Surprise, surprise — as the world rediscovers its love of travel after a few tumultuous years, countries are eager to capitalize. Wherever you plan to go, expect new fees for an electronic travel authorization or visa in the years to come.
But one such fee which was set to impact hundreds of millions of travelers from May of this year is delayed, yet again.
The European Union has been eagerly awaiting the rollout of their new ETIAS travel authorization which would pre-authorize people to visit the bloc of European nations and charge $8 for three years of access.
In response to a myriad of technical issues and demand for recovery, that 2023 launch is now being pushed back again to 2024. Summer travel to Europe should remain as seamless as ever, for now.
European Union ETIAS Delayed
The United States was among the first to introduce an electronic authorization system with the ‘ESTA‘ approval required in advance of travel for all tourists entries. The visa that’s “definitely not a visa” is used to pre-screen travelers of concern and to help fund tourism infrastructure.
In response to this tit-for-tat fee imposed on European citizens and to help pre-screen travelers bound for Europe, the EU plans to launch its own version of the ESTA with the ETIAS authorization.
In separate but related news, the UK plans to launch its mandatory entry fee before the end of 2023, which will remain separate to any access to the European Union such as the ETIAS.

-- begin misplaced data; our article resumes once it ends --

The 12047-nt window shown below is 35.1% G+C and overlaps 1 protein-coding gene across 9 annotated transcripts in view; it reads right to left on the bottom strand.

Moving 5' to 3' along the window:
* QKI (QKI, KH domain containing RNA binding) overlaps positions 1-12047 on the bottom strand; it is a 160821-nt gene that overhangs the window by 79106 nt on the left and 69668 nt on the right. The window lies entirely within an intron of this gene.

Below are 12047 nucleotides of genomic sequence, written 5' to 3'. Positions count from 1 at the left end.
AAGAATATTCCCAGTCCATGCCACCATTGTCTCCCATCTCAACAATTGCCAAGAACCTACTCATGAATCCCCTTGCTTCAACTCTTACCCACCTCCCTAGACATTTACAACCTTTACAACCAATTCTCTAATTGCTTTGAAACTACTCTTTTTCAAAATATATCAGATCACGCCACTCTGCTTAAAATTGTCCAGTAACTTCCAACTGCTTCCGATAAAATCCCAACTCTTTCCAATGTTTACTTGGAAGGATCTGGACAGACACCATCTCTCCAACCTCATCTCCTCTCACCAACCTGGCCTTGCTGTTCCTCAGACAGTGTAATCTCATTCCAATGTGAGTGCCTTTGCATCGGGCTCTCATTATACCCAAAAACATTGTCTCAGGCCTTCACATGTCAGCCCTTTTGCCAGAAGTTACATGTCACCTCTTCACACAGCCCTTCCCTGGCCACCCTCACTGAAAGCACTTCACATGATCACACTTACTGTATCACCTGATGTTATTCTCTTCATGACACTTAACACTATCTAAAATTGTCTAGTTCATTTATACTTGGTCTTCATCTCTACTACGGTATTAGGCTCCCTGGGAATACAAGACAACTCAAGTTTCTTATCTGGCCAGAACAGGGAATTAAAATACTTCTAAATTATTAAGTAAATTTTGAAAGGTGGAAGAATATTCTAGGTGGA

What Does It Mean For My Travel?
It was largely expected that tourists headed to Europe this summer, or fall would’ve needed to apply for an ETIAS travel authorization and pay the fee ahead of travel this year. That’s no longer the case.
Though an $8 fee and a typically 24-48 hour wait until approval for an ETIAS travel authorization will eventually hit in 2024, it won’t be happening this year. If you have any plans to travel to Europe in 2023 any requirements will be much the same as they are presently.
The European Union allows visa-free entry from many countries, so if you could enter without paperwork before, that should largely still be the case. An American heading to Madrid this summer won’t be required to apply for an ETIAS, nor will any applications be available.